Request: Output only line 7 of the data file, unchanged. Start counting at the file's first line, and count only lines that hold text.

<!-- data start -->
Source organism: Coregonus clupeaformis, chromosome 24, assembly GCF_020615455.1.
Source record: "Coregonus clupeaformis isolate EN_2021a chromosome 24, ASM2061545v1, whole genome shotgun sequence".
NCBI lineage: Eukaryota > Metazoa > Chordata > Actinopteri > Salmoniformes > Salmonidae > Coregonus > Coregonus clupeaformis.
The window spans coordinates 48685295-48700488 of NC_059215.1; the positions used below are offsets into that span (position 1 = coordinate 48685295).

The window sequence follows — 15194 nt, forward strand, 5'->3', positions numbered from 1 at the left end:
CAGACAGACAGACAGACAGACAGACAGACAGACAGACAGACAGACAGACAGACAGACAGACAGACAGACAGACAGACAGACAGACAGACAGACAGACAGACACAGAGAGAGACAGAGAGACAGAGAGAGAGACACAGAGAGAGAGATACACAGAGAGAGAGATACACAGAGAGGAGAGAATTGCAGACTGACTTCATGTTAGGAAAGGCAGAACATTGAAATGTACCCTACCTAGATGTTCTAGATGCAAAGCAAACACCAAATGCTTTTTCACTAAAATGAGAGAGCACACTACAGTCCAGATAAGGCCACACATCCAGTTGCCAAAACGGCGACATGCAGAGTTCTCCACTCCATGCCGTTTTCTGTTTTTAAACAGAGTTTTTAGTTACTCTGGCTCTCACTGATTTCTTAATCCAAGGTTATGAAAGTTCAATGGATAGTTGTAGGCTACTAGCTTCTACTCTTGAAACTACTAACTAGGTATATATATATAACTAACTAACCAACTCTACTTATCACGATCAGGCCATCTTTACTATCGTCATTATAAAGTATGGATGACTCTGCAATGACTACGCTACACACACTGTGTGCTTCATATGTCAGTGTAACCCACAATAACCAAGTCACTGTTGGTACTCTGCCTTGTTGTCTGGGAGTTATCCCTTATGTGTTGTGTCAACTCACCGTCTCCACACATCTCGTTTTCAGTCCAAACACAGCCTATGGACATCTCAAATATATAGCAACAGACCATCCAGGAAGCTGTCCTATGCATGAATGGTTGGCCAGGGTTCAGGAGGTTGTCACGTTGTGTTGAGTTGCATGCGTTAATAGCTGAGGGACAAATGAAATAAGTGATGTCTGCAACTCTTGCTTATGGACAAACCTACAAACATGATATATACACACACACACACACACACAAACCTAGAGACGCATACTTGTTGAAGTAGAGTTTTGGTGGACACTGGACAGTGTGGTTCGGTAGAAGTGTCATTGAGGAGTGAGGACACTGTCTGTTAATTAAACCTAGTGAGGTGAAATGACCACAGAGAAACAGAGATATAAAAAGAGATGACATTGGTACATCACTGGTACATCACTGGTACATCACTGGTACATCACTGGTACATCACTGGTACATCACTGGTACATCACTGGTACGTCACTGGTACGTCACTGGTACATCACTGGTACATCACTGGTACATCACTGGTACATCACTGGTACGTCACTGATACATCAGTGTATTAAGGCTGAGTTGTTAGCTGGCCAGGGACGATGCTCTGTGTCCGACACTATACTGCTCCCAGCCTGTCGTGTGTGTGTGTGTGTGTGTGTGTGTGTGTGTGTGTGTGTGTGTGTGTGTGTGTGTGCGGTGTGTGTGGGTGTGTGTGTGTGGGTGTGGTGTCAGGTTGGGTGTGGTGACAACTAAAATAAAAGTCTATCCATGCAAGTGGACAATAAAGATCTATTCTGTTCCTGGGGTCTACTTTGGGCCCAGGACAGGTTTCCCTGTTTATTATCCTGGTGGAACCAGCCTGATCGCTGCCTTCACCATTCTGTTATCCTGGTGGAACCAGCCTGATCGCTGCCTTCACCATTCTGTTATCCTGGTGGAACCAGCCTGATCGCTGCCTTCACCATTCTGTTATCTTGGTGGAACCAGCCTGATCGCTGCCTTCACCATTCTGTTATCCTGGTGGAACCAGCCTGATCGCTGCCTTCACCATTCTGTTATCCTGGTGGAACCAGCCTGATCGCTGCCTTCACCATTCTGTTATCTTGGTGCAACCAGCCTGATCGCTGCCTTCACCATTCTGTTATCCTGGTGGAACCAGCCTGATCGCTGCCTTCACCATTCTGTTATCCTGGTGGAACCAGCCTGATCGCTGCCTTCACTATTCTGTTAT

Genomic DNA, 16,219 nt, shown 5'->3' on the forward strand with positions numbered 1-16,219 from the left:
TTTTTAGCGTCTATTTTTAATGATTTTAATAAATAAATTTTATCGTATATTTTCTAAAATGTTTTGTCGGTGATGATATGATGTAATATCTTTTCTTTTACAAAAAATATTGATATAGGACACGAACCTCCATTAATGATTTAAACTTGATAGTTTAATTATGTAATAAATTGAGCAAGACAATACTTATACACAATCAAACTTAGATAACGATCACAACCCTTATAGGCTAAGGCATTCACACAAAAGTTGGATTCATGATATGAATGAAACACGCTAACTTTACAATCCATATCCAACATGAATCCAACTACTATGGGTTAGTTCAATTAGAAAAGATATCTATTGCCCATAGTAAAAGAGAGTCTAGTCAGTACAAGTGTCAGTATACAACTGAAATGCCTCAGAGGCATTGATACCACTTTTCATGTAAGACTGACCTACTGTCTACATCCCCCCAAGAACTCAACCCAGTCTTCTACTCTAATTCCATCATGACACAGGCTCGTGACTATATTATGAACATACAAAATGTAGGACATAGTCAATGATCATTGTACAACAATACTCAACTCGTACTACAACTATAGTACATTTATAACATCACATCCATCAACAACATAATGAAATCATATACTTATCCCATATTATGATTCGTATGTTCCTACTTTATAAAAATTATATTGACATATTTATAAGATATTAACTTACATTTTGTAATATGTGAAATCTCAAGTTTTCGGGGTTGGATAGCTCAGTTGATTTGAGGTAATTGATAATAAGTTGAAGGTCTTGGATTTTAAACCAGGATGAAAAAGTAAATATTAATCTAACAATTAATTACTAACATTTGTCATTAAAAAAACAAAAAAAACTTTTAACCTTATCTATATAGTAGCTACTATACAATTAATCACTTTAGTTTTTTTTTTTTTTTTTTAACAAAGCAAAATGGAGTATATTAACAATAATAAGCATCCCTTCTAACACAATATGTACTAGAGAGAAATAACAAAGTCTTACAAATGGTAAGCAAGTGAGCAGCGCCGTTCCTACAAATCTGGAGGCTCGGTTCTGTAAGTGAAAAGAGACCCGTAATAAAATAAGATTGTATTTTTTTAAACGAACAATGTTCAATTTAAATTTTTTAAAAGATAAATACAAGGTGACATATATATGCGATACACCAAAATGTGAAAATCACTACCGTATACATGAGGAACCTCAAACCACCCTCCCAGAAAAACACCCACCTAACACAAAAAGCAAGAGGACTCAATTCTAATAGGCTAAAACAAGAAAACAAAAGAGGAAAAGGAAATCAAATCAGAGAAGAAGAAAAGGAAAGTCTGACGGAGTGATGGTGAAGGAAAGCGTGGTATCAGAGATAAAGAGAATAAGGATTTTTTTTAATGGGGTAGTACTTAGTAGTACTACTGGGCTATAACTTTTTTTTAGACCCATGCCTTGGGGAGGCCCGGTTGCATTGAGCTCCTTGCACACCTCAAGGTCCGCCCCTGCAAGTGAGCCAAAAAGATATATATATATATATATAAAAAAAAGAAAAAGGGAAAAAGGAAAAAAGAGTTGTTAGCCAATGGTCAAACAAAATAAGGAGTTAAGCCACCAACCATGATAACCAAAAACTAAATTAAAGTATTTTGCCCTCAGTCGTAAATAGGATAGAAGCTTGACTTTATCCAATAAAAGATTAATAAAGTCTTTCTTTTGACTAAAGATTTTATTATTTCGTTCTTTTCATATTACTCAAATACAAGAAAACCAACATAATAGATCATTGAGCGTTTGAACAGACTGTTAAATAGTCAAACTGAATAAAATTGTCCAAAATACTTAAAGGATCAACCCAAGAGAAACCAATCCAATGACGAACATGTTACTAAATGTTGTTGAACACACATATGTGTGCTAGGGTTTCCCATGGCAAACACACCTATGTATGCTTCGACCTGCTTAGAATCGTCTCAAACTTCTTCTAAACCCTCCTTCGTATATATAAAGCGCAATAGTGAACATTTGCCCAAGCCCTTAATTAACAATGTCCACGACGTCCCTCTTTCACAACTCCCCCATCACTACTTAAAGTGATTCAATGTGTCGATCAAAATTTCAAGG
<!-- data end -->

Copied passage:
Genomic DNA, 16,219 nt, shown 5'->3' on the forward strand with positions numbered 1-16,219 from the left: